We just can’t actually know any of that with any certainty in advance.

  22. #22 Matthew Cline
    June 12, 2009

    You can still work with progesterone if you want, but since that is complex and Yin Yang Theory is easy, you can learn Yin Yang Theory and give your patients relief with Yin Yang Theory based treatment now, while you wait for the years or decades it will take to figure out the complex progesterone stuff.

    Okay, then, how do you apply Yin Yang Theory in order to enhance recovery from head injuries? What exactly do you do to a patient’s body in order to enhance their Yin?

  23. #23 Matthew Cline
    June 12, 2009

    @Happeh:

    Why not take your outrage at the Begley situation and make up for what happened to Begley, by seeing if you are able to understand what I talk about? You can cut out 40 years of wasted time.

    Is the treatment you claim can enhance a person’s Yin a part of Traditional Chinese Medicine (TCM), or is it an improvement of TCM which you came up with yourself? Or is it not a part of TCM at all?

  24. #24 Grendel
    June 12, 2009

    Happeh,

    A Great Sage, Equal of Heaven, a renowned martial artist who was born from a stone egg on a mountaintop once declaimed:

    “In the worlds before Monkey, primal chaos reigned. Heaven sought order. But the phoenix can fly only when its feathers are grown. The four worlds formed again and yet again, as endless aeons wheeled and passed. Time and the pure essences of Heaven, the moisture of the Earth, the powers of the Sun and the Moon all worked upon a certain rock, old as creation. And it became magically fertile. That first egg was named “Thought”. Tathagata Buddha, the Father Buddha, said, “With our thoughts, we make the World”. Elemental forces caused the egg to hatch. From it then came a stone monkey. The nature of Monkey was irrepressible!”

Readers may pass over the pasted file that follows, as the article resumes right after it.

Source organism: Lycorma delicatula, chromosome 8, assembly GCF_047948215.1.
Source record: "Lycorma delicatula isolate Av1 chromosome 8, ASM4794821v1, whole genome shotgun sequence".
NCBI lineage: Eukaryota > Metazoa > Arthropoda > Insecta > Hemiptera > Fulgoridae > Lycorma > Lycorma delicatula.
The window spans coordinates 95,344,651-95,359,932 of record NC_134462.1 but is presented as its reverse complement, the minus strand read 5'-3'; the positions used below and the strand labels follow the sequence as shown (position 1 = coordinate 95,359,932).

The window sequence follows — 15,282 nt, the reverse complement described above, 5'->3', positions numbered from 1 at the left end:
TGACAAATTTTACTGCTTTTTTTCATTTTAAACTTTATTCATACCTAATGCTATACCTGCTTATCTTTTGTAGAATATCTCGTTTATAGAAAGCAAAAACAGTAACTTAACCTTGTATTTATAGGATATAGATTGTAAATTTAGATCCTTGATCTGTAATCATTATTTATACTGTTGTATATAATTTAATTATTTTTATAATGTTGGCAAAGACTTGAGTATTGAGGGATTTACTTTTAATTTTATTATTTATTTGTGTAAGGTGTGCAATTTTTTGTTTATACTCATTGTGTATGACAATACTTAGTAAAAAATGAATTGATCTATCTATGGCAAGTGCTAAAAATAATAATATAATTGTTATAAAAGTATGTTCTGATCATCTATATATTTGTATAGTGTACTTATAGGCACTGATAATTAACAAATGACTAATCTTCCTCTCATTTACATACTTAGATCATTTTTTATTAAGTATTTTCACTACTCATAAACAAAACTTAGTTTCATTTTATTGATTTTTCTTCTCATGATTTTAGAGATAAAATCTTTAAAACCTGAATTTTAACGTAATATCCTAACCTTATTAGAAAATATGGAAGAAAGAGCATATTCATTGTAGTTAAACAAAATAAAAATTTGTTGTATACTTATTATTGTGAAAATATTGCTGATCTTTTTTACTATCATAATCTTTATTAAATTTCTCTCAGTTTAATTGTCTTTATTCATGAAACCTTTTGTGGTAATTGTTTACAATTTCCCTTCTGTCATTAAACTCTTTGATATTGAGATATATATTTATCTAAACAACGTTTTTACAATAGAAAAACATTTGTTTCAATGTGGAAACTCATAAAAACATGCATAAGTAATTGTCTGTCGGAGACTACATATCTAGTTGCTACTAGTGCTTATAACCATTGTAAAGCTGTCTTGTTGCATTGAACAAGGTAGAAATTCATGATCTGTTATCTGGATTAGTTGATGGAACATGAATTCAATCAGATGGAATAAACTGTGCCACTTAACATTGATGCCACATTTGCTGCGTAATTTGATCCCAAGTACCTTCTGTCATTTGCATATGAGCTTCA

This is proof indeed that the Apollo moon landings were not indeed on the moon but on the satellite of a planet in another galaxy.

    Oh baby, somebody spiked my drink with woo again. . .

  25. #25 Lora
    June 12, 2009

    But progesterone is not easily patentable. Nature already owns the patent, as it were, so industry took a pass. “Pharma didn’t see a profit potential, so our only hope was to get NIH to fund the large-scale clinical trials,” says Stein.

    Does Dr. Stein realize that birth control pills are still highly profitable even decades after generics became available? Wyeth, Schering-Plough, Barr, J&J all sell hormones that were once patented formulations and, although currently off-patent, still make big $$$.

    The formulation would likely be different for stroke patients anyway (birth control pills require more of a steady release, while in a stroke you’d want it to hit the bloodstream right away), and formulations for particular indications are definitely highly patentable.

  26. #26 Enkidu
    June 13, 2009

    “…those horrible basic scientists, with their insistence on knowing molecular mechanisms that keep clinical research in the ghetto of lower tier journals, are somehow keeping teh curez from teh sick babiez!!!!”

    As a basic scientist, I apologize to all the sick babiez out there. Damn me. (And damn me even more because I wish one of my studies was clogging up the works in Science, Nature or Cell!). ;o)

  27. #27 Happeh
    June 13, 2009